Immigrants have beaten Canadians at entrepreneurship over the past three decades, says a report by Statistics Canada.
And it offers more proof that Syrian refugees could be good for Canada's economy in the long run.
Syrian refugee Osama (left) holds his baby daughter as they arrive at the Welcome Centre at Toronto's Pearson Airport on Dec. 18, 2015. (Chris Young/CP)
The StatsCan report, which was compiled in partnership with researchers at UBC and the Institute for Research in Public Policy, is the first to address "business ownership and job-creation activities of immigrants," it says.
Its main finding was that immigrants, including refugees, tend to surpass Canadians at private business ownership and self-employment — proportionally, anyway.
The report drew its conclusions by contrasting immigrants who arrived in various years against "comparison groups" that included mostly Canadians, and people who moved to Canada before 1980.
It also examined entrepreneurship in a number of categories: incorporated private companies, unincorporated self-employment, and people who drew most of their income from self-employment.
This chart compares immigrants (in green) and Canadians (in red) in three categories: self-employment, income primarily from self-employment, and private business ownership:
(Scroll over the bars to see what the percentages are)
StatsCan found that 5.3 per cent of immigrant taxfilers who came to Canada in 2000 owned private companies by 2010.
In a comparison group of non-immigrants, 4.8 per cent owned a business the same year.
Researchers observed a similar trend among the self-employed. Immigrants who came to Canada in 2004 had a self-employment rate of 19.6 per cent in 2010, compared to 16.1 per cent among a comparison group.
But not all self-employed immigrants derived most of their income from that work. About half of them (46 per cent) worked other jobs that supplemented their pay. The rest of them (54 per cent) earned most of their money through self-employment.
Eleven per cent of immigrants who arrived in 2004 earned mostly self-employed income by 2010, more than the comparison group's 7.5 per cent.
StatsCan also looked at immigrants who moved to Canada between 1980 and 2000.
Approximately 5.8 per cent of these immigrants owned private companies in 2010, more than the 4.8 per cent among the comparison group.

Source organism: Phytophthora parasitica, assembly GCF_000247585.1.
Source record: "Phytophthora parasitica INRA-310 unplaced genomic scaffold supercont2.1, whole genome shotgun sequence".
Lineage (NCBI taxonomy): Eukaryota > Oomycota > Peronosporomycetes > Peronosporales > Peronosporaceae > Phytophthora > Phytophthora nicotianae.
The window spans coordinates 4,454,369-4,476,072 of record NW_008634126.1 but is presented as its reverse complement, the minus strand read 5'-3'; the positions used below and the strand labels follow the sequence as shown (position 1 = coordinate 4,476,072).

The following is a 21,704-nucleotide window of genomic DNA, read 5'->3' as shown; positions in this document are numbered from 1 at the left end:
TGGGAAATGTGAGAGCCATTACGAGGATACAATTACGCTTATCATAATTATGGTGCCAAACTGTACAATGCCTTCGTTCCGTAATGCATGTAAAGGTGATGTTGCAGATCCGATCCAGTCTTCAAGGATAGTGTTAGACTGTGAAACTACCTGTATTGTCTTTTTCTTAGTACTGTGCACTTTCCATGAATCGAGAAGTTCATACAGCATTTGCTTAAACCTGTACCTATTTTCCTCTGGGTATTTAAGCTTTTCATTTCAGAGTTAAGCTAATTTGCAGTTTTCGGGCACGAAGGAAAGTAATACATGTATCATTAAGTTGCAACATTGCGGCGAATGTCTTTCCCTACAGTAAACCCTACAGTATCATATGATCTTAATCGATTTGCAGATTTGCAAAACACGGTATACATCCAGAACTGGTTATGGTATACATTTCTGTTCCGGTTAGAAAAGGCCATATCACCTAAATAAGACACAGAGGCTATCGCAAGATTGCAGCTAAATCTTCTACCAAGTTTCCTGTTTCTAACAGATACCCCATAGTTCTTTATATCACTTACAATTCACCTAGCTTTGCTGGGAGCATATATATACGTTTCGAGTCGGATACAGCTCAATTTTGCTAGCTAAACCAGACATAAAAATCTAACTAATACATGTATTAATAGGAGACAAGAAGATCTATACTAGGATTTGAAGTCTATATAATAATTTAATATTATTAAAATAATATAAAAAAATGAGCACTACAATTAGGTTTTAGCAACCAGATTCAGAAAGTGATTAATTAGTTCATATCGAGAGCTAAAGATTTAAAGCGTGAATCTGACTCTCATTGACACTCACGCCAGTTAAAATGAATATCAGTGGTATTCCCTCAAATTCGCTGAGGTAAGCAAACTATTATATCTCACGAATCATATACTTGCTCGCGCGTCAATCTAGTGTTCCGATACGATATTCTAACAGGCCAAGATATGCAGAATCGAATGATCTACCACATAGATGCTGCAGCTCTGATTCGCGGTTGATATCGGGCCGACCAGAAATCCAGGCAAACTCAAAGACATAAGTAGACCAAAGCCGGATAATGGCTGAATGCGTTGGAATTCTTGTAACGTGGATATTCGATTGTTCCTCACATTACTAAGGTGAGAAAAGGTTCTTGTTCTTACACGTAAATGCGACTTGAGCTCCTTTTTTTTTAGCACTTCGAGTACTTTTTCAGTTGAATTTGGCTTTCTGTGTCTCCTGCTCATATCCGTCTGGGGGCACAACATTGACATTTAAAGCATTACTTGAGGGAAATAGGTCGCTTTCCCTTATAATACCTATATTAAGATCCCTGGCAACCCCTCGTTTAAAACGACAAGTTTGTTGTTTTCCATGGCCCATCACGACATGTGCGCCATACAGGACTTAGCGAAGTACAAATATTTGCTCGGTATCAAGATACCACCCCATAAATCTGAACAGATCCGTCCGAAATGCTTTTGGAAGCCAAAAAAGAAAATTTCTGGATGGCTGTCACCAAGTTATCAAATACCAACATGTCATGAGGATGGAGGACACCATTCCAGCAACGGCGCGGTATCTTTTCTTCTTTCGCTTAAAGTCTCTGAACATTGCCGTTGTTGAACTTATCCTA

Self-employment was also higher among these immigrants at 22.3 per cent. It was 16.1 per cent for comparable Canadians and longer-term arrivals.
About 11.6 per cent of immigrants who came to Canada between 1980 and 2000 made most of their money from self-employed work, topping the 7.6 per cent earned by the comparison group.
This chart compares immigrants (in blue) and Canadians (in red) in three categories: self-employment, income primarily from self-employment, and private business ownership:
(Scroll over the bars to see what the percentages are)
But StatsCan also found that immigrants don't quite match Canadians when it comes to job creation.
The agency calculated job creation by dividing the number of positions created by private companies by the total number of immigrants who arrived between 1980 and 2000.
The same was done for a comparison group.
By this measure, immigrant-owned businesses created approximately 0.170 jobs per person, compared to 0.237 jobs per comparison-group member.
The statistics nevertheless show a strong propensity for entrepreneurship among people moving to Canada — and it boosts a case for accepting Syrian refugees that Vancity credit union made last year.
The first Syrian refugee family to disembark at Toronto Pearson International Airport makes their way into the Canada Border Services Agency's processing area on December 11, 2015. (Photo: Kenneth Allan, Canada Border Services/Anadolu Agency and Getty Images)
The financial institution estimated that refugees could contribute as much as $563 million in economic activity in B.C. alone over the next 20 years.
It noted that immigrants are "highly entrepreneurial people" who were "30 per cent more likely to start a business than non-immigrants."
"Even though there will be a financial cost to settle the refugees, it must be taken into account that immigrants have children, integrate over time, change the structure of the labour market and support a strained public pension system," Vancity's report said.
"The long-term fiscal impact of accepting refugees is typically positive."
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